October 31, 2006
San Francisco's One Thumb Up
BusinessWeek gives San Francisco real estate a “thumbs up” in terms of "Value for the Long Run." And while we agree, the jury is still out with regard to the near term. From BusinessWeek:
Housing has gone from a sure thing to a complete muddle. Median prices fell nationwide for a second straight month in September, the first time that has happened since 1990, according to a report on Oct. 25. Homeowners don't know whether to sit tight or bail. They have no idea whether they're experiencing the beginnings of a deep bust that will leave a permanent hole in their wealth, or a small hiccup.
How do you know if your own local market is the kind that will snap back or the kind that will languish indefinitely? One key factor is the ease or difficulty of building new homes. Places where new home construction is a long and expensive process, such as Boston and San Francisco, tend to experience big price movements, both up and down. "Restricted supply leads to more volatility in prices," says Edward L. Glaeser, a Harvard University economist who has studied big-city housing markets.
Key word: volatility. And then there’s that second to last paragraph: “Sure, [restricting housing supply] can make current owners richer by increasing the scarcity value of their homes. But it's murder on first-time buyers. And in the long run, it's bad for the local economy. As Glaeser notes, companies tend to migrate away from areas with costly housing to avoid paying the higher salaries needed to compensate employees for their home costs.”
∙ Boom! Bust! Boom? [BusinessWeek]
We're Thinking Gehry (No, Not Geary)
As if right on cue, the day after we publish an overview of the Transbay Redevelopment, the Transbay Joint Powers Authority ratifies an international design competition for the Transbay Terminal and an adjacent skyscraper.
Not just any skyscraper, but a “1,000-foot high-rise that would include a hotel, as well as residential and commercial units” and stand 150 feet taller than the Transamerica Pyramid (currently the tallest building in San Francisco). We're thinking bold. We're thinking iconic. We're thinking Gehry.
It’s All Relative
There are a number of things we find attractive about 161 Elsie (listed at $1,349,000), but we have to admit that being billed as an “Affordible [sic] Noe Alternative” really isn’t one of them.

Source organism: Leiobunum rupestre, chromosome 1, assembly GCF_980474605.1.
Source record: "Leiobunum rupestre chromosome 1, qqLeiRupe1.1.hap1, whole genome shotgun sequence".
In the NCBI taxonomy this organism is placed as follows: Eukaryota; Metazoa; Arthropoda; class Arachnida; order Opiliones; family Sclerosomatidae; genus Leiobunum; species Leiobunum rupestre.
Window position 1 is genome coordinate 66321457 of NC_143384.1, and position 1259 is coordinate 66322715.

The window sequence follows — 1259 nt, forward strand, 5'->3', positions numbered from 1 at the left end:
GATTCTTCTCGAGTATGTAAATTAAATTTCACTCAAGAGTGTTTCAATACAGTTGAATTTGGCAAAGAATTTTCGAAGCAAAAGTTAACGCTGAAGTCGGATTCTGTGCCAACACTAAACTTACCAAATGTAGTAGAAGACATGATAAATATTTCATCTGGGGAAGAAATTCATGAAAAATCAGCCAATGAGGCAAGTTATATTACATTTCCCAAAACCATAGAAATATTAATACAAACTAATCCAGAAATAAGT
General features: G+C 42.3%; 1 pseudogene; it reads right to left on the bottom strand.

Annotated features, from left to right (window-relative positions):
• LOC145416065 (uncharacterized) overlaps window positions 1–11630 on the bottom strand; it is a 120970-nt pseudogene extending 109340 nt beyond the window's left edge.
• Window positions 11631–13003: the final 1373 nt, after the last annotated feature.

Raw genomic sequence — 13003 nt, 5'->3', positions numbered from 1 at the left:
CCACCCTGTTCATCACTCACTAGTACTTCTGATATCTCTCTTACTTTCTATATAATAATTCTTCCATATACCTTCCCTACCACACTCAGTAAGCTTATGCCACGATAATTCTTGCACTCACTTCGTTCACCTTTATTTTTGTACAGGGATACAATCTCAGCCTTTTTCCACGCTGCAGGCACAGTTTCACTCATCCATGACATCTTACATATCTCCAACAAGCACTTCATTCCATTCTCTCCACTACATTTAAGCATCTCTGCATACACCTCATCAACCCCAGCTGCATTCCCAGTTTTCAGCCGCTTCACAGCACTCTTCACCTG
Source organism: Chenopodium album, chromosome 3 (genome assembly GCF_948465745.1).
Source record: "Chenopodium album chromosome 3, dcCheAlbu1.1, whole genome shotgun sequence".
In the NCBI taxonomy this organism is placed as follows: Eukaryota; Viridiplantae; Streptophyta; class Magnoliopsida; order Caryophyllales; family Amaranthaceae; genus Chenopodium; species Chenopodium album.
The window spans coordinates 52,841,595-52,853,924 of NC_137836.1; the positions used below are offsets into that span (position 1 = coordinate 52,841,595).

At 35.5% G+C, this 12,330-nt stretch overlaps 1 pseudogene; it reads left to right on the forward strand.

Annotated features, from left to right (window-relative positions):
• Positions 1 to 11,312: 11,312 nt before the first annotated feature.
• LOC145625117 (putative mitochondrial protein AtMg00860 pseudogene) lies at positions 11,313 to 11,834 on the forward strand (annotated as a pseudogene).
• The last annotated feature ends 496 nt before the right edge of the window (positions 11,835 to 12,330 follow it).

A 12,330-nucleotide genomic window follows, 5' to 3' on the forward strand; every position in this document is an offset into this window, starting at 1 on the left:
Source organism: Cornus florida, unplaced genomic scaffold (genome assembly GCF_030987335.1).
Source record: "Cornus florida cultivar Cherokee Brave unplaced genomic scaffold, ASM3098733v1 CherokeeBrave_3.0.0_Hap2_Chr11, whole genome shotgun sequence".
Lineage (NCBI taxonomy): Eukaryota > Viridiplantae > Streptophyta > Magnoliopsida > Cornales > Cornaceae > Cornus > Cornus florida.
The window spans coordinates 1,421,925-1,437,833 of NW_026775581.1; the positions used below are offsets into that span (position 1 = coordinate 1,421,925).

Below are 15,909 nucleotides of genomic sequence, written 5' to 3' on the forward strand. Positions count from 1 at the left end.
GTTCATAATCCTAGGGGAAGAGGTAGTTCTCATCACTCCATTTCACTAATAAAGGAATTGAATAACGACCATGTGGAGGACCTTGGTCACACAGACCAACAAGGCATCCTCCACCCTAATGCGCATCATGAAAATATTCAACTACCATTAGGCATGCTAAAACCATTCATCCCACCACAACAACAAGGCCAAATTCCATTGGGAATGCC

October 30, 2006
Booming In Bernal?
We can’t help but notice a mini-boom of extensively renovated (or newly constructed) Bernal Heights homes hitting the market over the past couple of months. The latest example: 115 Wool Street (advertising “all new electrical, plumbing, windows, [and] skylights” along with a “gourmet” kitchen, concrete counters, and an underground wine cellar).
And while the description and pictures piqued our interest, we’re having a hard time getting a feeling for the flow and finish of the house (we missed the “Wine Reception Preview” and open houses last week). Have any readers taken a tour and care to share a first impression, or perhaps be willing to compare and contrast with any of the other newly renovated/constructed Bernal homes that are currently on the market?
∙ Listing: 115 Wool Street (3/2) - $998,000 [MLS]
New Developments: The Montgomery (74 New Montgomery)
Work continues on the conversion of 74 New Montgomery (a “historic high-rise office building” built in 1914 and listed on San Francisco’s historical register) into 107 condominium residences ("The Montgomery"). The development is being led by New Urban Properties with architectural design by Huntsman Architectural Group. Sales and occupancy are expected to commence in early 2007.
And while we haven't heard anything with regard to pricing, our one point of reference is a reported $80M budget for the conversion (i.e., they're not going to be cheap).
SocketSite’s San Francisco Inventory Update: 10/30/06
Inventory of Active listed single family homes, condos, and TICs declined in San Francisco last week (down 2.9% since 10/16/06). The decrease marks the first such decline since Labor Day, and appears to be the result of both an uptick in new contracts (and withdrawn listings) combined with fewer new replacement listings (~156).
At the same time, both the number (418) and relative percentage (27.9%) of Active listings that have been “reduced” in San Francisco continued to rise.
∙ SocketSite’s San Francisco Inventory Update: 10/16/06 [SocketSite]
October 27, 2006
A Big 450 Square Feet
It’s listed at only 450 square feet, but we’re getting the feeling that 1001 Pine Street #608 just might be a textbook example of how a well designed small space can not only feel, but act, much larger. And while we’re only working from pictures at this point, we’re going out on a limb and declaring…we’re fans.
∙ Listing: 1001 Pine Street #608 (0/1) - $369,000 [MLS]
888 Seventh Street: BMR Deadline (11/17/06)
While the sales office for market rate condominiums at 888 Seventh Street is not scheduled to open its doors until spring 2007, applications for the Below Market Rate (BMR) units are due by November 17, 2006.
October 26, 2006